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在线翻译:
szdaily -> Opinion -> 
Uncle Sam’s hilarious talk of safety
    2016-06-06  08:53    Shenzhen Daily

    Wu Guangqiang

    jw368@163.com

    UNCLE Sam is the world’s best actor, just in the sense of impudence.

    One of his favorite performances is brandishing a lethal weapon at the door of other people’s houses, some of which are thousands of miles away from his, and accusing the victims of threatening his safety, while shrieking complaints that the victims’ defensive moves are “unsafe” and “unprofessional.”

    The latest scene of this ever-lasting play occurred on May 17. According to a statement by the Pentagon, on that day, “two Chinese fighters … conducted an ‘unsafe’ intercept of a U.S. spy plane in international air space over the South China Sea.”

    This incident immediately reminds me of a similar one with a fatal outcome 15 years ago. On April 1, 2001, a U.S. Navy EP-3E signals intelligence aircraft was conducting a surveillance mission in airspace close to Chinese coastal areas near Hainan Island — as U.S. planes had done so for many years — when it was intercepted by two Chinese fighter jets.

    The confrontation led to a mid-air collision between a Chinese fighter jet and the U.S. spy aircraft, leading to the crash of the Chinese jet and the death of pilot Wang Wei.

    The damaged EP-3 made an emergency landing at a Chinese air base on Hainan Island, an act described as a serious incident in violation of international law and Chinese sovereignty by Chinese officials.

    The U.S. plane, with its 24 American crewmen, were under China’s custody for 11 days until U.S. Ambassador to China Joe Prueher sent a letter of regret expressing that the U.S. was “very sorry” for Wang’s death. Though the U.S. did not apologize for its violation of Chinese sovereignty as demanded by China, China on April 12 released the crew and the plane. Obviously, China didn’t want China-U.S. relations be damaged because of the incident.

    Unfortunately, unlike China, which always mates its words to its deeds in maintaining a healthy China-U.S. relation, the U.S.’s actions hardly ever correspond with his words. Over the years, the U.S. has never ceased provoking China by instigating and backing China’s neighboring countries with territorial disputes with China to escalate confrontations with China, sending warships and military planes to the waters and airspace close to the Chinese territory.

    The largest military giant of the world who keeps flexing its military muscle around the world still has the nerve to moan about the victim’s “unprofessional conduct.”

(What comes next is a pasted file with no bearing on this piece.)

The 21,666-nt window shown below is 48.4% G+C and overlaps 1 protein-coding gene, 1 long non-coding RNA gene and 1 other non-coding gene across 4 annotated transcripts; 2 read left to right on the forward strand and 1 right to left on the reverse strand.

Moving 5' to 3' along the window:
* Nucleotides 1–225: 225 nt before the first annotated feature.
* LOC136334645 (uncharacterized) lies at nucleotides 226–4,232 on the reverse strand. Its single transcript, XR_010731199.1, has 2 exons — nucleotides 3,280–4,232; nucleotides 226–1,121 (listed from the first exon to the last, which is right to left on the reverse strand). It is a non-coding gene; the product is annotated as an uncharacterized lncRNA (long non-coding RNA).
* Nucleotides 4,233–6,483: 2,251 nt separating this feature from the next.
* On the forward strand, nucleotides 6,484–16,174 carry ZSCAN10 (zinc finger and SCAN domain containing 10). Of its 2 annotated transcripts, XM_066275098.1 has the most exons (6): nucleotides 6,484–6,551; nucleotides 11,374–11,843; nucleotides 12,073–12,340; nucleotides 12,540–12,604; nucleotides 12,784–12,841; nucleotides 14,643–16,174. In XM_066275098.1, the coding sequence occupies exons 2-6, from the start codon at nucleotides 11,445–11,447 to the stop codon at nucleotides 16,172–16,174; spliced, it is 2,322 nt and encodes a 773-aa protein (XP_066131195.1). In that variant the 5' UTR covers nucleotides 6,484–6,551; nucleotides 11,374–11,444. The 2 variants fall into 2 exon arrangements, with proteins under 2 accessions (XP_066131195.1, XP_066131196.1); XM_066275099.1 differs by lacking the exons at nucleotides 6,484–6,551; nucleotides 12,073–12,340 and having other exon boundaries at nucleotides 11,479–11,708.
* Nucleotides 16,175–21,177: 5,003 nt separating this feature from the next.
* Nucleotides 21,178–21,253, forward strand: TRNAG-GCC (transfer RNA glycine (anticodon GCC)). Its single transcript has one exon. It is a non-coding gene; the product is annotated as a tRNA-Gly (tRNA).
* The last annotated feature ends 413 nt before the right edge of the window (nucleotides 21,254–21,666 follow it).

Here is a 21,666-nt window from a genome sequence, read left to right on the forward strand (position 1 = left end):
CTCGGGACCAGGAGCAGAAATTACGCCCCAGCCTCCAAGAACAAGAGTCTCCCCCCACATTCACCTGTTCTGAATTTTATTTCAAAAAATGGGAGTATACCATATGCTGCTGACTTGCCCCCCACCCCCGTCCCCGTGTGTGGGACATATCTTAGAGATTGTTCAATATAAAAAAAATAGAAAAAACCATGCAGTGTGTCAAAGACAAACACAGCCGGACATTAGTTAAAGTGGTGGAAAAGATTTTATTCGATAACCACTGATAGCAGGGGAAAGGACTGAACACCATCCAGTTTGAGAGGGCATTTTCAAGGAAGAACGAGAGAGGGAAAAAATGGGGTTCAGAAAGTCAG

The silver-tongued American diplomatic officials have a way to call black white, but they can never erase facts from history. They said that Chinese fighter jets were within only 50 feet of the U.S. aircraft, but they failed to explain why the U.S. aircraft was only dozens of miles away from Chinese airspace. Does American culture see standing before someone else showing them the middle finger without physical assault as a friendly gesture?

    

    When it comes to a “dangerous distance,” let’s recall how the U.S. has managed to shift the originally peaceful South China Sea to troubled water little by little.

    It’s true that there have been territorial disputes for hundreds of years in the South China Sea between China and a number of neighboring countries including the Philippines, Vietnam, Malaysia and Brunei, but the region was relatively quiet and peaceful, except for occasional clashes. As the largest country in Asia, China has never tried to take over disputed territories or threatened to settle the disputes by force.

    China exercised great restraint in the area, even though smaller countries like Vietnam and the Philippines took concrete actions to occupy certain disputed islets or reefs and to militarize them.

    China did not expand any islets or reefs, nor militarize them, until the U.S. began to increasingly build up its military presence in the region and demonstrate its apparent intention of containing China’s rise.

    Who expects China to sit idle in the face of the U.S.’s aggressive attitude?

    As the Chinese Foreign Minister Wang Yi pointed out, it is the U.S.’s militarization of the South China Sea that prompted China to react with proper countermeasures.

    (The author is an English tutor and freelance writer.)

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